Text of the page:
Principal’s Corner: Connecting SELS students with Truckee community
The students at Sierra Expeditionary Learning School (SELS) connect academics and build character in part through community engagement and acts of service.
As an Expeditionary Learning (EL) Education network school, embedding learning into the local community is considered vital to the educational process. Each year SELS students enhance their practical skills and academic retention through their community involvement.
School-wide, SELS students participate in a yearly service project connected to the greater EL education network called Better World Day (this year on May 3). This year the student-led campaign has focused on the Paradise community that was strongly impacted by fires last fall, and have collected funds with donation jars at more than 20 local Truckee businesses.
In the classrooms, by grade level, our teachers use concrete experiences in the community to better connect students to their learning and to ground the information in real life places and people, helping students make sense of and better retain information, and providing them with expanded opportunities for job and life skills development.
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In kindergarten and first grade, one focus is on building community: teaching students how to be kind and engaged members of their crews and school community. Students also learn about actual building. With the help of parents, they learn the development process of ideas, surveys, designs, building models, building something concrete, and presenting their final product to the school community. Over the years, they have constructed balance beams, games and play areas, benches, and birdhouses for our school.
In second and third grades, students learn the history of our area, especially old town, the transcontinental railroad, ice harvesting, forestry, Donner Lake/Summit, and Boca. With this information, students created a fun flyer of the “Top Ten things to do in Truckee for Kids Under Ten” available at Donner State Park and the Welcome Center. To celebrate the Sesquicentennial of the Golden Spike, the Truckee Historical Society has made a Truckee Summer Passport in which SELS students created art for the stamps and provided information for the historical sites highlighted in the Passport.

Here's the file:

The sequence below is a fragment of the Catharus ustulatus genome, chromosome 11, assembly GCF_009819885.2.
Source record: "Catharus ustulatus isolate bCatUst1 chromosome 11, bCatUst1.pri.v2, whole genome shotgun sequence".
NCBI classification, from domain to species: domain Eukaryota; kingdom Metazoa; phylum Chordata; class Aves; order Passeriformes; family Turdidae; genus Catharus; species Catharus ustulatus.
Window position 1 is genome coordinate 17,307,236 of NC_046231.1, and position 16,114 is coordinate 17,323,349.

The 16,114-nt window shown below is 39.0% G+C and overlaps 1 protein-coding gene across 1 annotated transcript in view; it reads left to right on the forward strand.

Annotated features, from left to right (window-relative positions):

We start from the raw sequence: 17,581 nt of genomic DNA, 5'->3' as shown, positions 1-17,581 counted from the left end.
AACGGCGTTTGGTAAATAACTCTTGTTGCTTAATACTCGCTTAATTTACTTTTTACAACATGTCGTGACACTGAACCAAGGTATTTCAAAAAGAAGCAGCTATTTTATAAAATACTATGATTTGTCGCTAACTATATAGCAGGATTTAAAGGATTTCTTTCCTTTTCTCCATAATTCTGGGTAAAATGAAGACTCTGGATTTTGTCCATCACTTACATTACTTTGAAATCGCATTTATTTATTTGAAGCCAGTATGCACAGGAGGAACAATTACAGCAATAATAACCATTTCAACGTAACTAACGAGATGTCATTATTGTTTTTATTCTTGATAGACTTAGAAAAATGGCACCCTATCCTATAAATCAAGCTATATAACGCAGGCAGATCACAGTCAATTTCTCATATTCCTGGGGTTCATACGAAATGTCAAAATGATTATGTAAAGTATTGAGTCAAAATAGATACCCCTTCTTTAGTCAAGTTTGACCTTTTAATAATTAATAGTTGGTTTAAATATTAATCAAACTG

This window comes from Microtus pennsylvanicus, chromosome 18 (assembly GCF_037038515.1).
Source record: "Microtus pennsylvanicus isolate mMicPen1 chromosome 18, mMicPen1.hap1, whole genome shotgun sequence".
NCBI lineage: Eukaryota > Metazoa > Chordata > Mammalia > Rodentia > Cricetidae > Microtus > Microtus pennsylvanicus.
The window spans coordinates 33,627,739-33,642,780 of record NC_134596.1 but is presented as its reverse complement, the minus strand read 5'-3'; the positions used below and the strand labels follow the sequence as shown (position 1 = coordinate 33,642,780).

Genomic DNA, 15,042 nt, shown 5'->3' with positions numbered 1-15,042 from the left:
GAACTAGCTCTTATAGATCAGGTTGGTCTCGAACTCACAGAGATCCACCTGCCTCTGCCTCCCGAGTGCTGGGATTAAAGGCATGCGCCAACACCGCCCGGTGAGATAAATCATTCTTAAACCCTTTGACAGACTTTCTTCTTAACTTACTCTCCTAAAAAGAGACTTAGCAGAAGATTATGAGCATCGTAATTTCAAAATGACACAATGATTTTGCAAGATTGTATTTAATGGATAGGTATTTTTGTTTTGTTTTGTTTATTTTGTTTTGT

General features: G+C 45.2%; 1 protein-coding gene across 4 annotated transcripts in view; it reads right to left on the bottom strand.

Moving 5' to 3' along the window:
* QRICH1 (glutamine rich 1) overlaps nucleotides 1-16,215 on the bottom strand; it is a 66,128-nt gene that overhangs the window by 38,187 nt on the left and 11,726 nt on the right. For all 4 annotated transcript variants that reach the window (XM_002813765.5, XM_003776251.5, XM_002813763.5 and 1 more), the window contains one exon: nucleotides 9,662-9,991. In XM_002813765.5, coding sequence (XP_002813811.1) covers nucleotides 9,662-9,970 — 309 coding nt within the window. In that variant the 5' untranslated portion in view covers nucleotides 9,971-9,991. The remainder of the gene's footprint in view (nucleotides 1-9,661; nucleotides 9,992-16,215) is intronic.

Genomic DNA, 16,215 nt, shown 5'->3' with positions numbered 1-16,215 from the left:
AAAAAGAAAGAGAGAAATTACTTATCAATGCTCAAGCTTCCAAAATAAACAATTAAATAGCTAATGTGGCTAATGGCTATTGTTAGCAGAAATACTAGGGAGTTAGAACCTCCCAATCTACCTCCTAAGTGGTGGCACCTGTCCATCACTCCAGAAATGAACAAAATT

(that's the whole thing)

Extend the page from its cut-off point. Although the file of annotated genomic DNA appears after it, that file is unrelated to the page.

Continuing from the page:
SELS fourth and fifth grade students have been actively involved in their “Outlaw the Straw” campaign for over a year. While studying oceans, the students became fired up after seeing a video of a sea turtle with a straw stuck in its nose. They immediately developed a campaign, brainstormed a slogan (Outlaw the Straw) and logo, researched alternatives to the plastic straw and solicited local businesses with this information to encourage their participation. In February our students presented to the Truckee Town Council about adopting the campaign and the Town Council was very receptive and agreed to move forward with the idea). This grounded, real-life project expanded the students’ ideas of their own empowerment and enhanced several valuable life skills.
While studying ancient civilizations, SELS sixth grade students tried their hand at bread making. Using ancient grains, they went through the process and then donated the fresh loaves to Project Mana. Additionally, for their climate change curriculum, they are currently working with several community professionals to design and build a bike rack with QR codes linking to climate change information and podcasts.
SELS seventh grade students spend much of the year connected to a community Mentor. They spend time with, conduct interviews, and learn the value these citizens bring to the community. As a recognition of their partnerships, students write essays about their mentor and with an artistic portrait develop a book of Truckee’s community members.
In eighth grade, students are required to take on individual social action projects. For one social action project, a student-organized a climate change walkout in coordination with an international movement inspired by a Swedish 16 year old. Most middle school students stood on Donner Pass Road declaring their climate positions and were rewarded by responsive Truckee drivers. They also made the cover of the Sierra Sun, thereby extending their message to a larger community.
At SELS we are so proud of our students’ service work and our local community. Truckee locals have time and again demonstrated invaluable support for these projects, by both inspiring students and helping them further develop the skills required to be active and informed citizens.
David Manahan is principal at Sierra Expeditionary Learning School.
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